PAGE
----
Home > Journals > Minerva Pediatrica > Past Issues > Minerva Pediatrica 2002 August;54(4) > Minerva Pediatrica 2002 August;54(4):287-94





A Journal on Pediatrics, Neonatology, Adolescent Medicine,
Child and Adolescent Psychiatry

Indexed/Abstracted in: CAB, EMBASE, PubMed/MEDLINE, Science Citation Index Expanded (SciSearch), Scopus
Impact Factor 0,532




Minerva Pediatrica 2002 August;54(4):287-94

language: English

Kawasaki disease: the mystery continues

Burns J. C.


Kawasaki disease (KD) is an acute vasculitis of infancy and early childhood that continues to baffle researchers and clinicians alike. Although the acute illness resolves spontaneously, permanent damage to the coronary arteries occurs in 20-25% of untreated children. The cause of KD remains unknown and there is no specific laboratory test to identify affected children. Nonetheless, high dose intravenous gamma-globulin plus aspirin administered within the first 10 days of fever significantly reduces the risk of coronary artery damage by unknown mechanisms. KD thus presents a unique dilemma: the disease may be difficult to recognize, there is no diagnostic laboratory test, there is an extremely effective therapy, and there is a 25% chance of serious cardiovascular damage or death if the therapy is not administered. This review will highlight some of the many unanswered questions about KD.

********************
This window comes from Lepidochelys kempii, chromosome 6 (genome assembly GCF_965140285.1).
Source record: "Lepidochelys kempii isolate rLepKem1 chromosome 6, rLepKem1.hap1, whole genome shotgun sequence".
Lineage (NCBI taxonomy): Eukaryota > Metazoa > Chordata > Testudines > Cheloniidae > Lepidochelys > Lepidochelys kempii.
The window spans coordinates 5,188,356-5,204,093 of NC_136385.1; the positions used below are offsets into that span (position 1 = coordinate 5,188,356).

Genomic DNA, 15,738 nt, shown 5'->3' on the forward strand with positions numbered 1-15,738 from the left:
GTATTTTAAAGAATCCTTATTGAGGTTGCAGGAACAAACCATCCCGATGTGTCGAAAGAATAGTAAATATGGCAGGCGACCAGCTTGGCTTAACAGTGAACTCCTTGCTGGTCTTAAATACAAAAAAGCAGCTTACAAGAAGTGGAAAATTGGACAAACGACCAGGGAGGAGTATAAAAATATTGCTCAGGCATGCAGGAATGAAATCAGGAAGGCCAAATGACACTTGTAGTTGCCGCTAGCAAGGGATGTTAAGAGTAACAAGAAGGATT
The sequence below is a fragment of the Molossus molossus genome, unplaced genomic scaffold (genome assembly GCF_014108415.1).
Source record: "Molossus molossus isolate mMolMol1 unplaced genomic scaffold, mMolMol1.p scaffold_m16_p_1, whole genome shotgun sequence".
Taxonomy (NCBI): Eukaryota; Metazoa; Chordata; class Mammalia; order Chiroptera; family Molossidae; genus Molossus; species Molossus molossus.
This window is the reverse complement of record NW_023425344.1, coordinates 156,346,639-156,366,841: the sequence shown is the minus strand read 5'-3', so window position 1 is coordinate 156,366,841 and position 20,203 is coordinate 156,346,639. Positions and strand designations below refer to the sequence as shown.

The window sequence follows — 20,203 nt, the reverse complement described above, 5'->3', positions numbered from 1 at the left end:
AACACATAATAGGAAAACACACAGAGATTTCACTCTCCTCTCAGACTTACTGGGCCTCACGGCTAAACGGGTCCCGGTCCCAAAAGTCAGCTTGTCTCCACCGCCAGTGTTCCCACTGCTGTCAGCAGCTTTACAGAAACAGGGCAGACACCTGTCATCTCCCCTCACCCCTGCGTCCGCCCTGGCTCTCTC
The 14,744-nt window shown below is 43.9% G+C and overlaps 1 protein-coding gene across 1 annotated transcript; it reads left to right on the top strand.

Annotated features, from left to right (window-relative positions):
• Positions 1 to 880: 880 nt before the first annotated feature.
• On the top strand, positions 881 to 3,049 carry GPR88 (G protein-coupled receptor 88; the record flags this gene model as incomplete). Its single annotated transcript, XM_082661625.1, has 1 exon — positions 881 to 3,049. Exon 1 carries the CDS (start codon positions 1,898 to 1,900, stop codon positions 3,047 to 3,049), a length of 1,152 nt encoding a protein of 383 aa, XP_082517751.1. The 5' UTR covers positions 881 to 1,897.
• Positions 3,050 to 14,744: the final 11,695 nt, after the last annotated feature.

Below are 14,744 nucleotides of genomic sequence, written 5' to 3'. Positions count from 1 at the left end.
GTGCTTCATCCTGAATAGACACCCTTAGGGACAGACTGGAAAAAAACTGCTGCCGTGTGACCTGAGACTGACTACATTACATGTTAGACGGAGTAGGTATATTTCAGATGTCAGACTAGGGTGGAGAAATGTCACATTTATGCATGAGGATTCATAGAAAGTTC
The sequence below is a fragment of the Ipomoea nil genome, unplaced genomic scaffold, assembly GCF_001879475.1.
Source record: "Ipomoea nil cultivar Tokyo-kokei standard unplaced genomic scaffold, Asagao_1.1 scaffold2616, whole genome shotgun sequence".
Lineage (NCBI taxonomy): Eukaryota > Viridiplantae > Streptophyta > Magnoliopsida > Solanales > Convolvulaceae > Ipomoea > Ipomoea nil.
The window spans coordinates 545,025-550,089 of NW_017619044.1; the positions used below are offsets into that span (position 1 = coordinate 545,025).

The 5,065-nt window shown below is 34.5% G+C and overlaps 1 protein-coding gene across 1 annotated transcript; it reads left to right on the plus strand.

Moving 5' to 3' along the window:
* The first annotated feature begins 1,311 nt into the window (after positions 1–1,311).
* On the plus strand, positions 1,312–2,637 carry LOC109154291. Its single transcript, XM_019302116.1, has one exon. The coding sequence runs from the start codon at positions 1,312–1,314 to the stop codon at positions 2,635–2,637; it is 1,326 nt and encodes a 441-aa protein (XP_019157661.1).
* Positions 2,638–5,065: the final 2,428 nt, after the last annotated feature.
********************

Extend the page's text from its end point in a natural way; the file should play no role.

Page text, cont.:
top of page

Publication History

Cite this article as

Corresponding author e-mail